April 14, 2012. On the 100th annivesary of the Titanic’s collision with an iceberg , the eight crew members of the Low Speed Chase set off on a day-long yacht race. When the 38-foot boat took a turn near the southern edge of the Farralon Islands, erratic and powerful waves threw the crew from their vessel, into the ocean beyond the San Francisco Bay. Three sailors made it onto the island, where the small yacht crashed, and were rescued. One was found dead in the water. Four are still missing.
I’ve been waking up in the earliest hours of the morning, before sunrise. From my window I can see the distant bay and the bridges that cut across it. It’s almost too dark to see the ocean, but I know it’s out there. And I know that somewhere in it is Elmer Morrissey.
I ask myself if the sea is less beautiful for having taken away my friend. I wonder if I have the energy to be angry at the Pacific Ocean. I try to think of what Elmer might say. I decide that Elmer would see the ocean for what it is: a roiling stage of life and death, a setting, not a being. I decide that Elmer would forgive.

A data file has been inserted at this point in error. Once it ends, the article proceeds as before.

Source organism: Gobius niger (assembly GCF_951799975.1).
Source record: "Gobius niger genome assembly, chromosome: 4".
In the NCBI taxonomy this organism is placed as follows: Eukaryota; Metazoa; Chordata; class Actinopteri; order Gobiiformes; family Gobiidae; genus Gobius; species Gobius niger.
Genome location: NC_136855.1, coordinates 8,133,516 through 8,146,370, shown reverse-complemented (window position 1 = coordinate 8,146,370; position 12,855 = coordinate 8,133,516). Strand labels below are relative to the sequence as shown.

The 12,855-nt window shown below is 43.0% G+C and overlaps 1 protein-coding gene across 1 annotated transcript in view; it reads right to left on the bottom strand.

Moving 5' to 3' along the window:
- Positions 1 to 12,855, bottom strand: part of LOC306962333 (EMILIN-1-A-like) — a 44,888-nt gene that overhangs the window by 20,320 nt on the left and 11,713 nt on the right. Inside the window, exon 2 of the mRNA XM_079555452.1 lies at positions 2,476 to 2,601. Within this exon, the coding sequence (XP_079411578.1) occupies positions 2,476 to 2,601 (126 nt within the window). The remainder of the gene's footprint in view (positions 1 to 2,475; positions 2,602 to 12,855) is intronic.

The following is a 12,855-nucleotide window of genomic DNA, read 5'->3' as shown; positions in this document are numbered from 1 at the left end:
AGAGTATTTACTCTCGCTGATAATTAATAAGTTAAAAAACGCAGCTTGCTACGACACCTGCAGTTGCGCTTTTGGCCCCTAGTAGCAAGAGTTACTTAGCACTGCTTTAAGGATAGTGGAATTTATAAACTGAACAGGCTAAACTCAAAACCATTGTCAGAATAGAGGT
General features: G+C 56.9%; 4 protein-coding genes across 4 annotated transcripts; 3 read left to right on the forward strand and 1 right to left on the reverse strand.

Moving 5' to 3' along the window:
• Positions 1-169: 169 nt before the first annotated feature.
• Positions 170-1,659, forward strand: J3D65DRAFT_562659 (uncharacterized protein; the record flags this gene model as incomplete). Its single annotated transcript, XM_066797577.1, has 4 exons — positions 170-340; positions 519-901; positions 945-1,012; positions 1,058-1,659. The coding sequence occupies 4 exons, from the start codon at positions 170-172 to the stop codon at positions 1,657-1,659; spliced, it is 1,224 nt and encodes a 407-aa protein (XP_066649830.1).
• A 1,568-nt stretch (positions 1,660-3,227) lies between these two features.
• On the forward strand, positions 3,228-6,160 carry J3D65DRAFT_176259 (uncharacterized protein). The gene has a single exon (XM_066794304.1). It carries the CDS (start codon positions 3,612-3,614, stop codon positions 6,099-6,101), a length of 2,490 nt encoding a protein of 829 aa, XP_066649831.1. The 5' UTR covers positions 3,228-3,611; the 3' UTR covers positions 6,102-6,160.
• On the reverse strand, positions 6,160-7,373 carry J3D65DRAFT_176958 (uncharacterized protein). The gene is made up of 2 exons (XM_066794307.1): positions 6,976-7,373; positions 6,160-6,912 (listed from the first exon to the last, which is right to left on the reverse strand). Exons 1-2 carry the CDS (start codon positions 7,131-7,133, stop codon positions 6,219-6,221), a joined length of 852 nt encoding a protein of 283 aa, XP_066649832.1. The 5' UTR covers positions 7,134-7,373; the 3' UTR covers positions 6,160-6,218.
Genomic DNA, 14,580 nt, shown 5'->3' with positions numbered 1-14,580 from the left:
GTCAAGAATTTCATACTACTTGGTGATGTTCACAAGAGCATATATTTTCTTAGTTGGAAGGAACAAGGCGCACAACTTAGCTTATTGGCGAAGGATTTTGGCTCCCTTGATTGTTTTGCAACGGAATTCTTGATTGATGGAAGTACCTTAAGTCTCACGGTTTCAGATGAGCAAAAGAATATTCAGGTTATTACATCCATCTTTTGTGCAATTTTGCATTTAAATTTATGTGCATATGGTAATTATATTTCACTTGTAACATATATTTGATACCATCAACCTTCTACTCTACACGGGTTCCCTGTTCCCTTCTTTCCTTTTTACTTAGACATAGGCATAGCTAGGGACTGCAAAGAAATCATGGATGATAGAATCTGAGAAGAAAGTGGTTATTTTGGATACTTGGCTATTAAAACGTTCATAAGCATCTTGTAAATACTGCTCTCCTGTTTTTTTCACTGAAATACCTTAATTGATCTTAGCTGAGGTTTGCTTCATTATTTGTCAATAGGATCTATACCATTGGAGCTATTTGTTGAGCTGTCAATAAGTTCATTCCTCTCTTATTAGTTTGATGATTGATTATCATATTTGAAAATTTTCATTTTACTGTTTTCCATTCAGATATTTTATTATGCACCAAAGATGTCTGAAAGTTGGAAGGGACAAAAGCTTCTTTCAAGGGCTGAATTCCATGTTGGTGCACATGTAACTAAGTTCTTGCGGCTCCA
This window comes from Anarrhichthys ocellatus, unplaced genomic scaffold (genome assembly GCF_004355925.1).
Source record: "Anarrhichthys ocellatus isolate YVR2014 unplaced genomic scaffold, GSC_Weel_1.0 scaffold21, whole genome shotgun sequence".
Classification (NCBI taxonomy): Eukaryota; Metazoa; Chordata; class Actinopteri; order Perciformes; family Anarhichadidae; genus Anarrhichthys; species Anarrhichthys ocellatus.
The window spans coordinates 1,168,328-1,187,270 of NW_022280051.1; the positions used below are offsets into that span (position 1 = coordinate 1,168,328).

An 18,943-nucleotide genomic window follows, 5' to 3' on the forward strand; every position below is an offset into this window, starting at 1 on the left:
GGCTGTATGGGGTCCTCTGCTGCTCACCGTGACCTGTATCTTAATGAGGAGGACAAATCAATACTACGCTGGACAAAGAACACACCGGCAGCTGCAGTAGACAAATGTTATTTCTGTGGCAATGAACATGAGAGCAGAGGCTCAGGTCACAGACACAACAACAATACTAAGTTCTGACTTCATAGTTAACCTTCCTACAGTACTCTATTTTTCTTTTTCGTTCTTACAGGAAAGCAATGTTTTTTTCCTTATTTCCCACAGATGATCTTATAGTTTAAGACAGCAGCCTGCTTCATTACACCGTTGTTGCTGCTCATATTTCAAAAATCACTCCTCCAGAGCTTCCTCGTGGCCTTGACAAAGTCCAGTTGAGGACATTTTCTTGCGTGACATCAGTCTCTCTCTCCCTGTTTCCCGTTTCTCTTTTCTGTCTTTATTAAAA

I was a little bit in love with him, in the way you can be with someone you’re not romantically attracted to. Is that just love? It feels more like something in between love and in-love. I might have told Elmer this when he was alive. I might have said, “I’m a little bit in love with you, Elmer, in a platonic way that straddles the boundaries of love and in-love.” A simple “I love you” would also have sufficed. But how often do we really say this to our friends? I never throw out a casual “Love you!” at the end of a phone call. I might have said it to Elmer, though, and meant it fully. But I never did, because I’m too damn awkward with that sort of thing, and so I’m left saying it to my computer in a silent and rambling essay.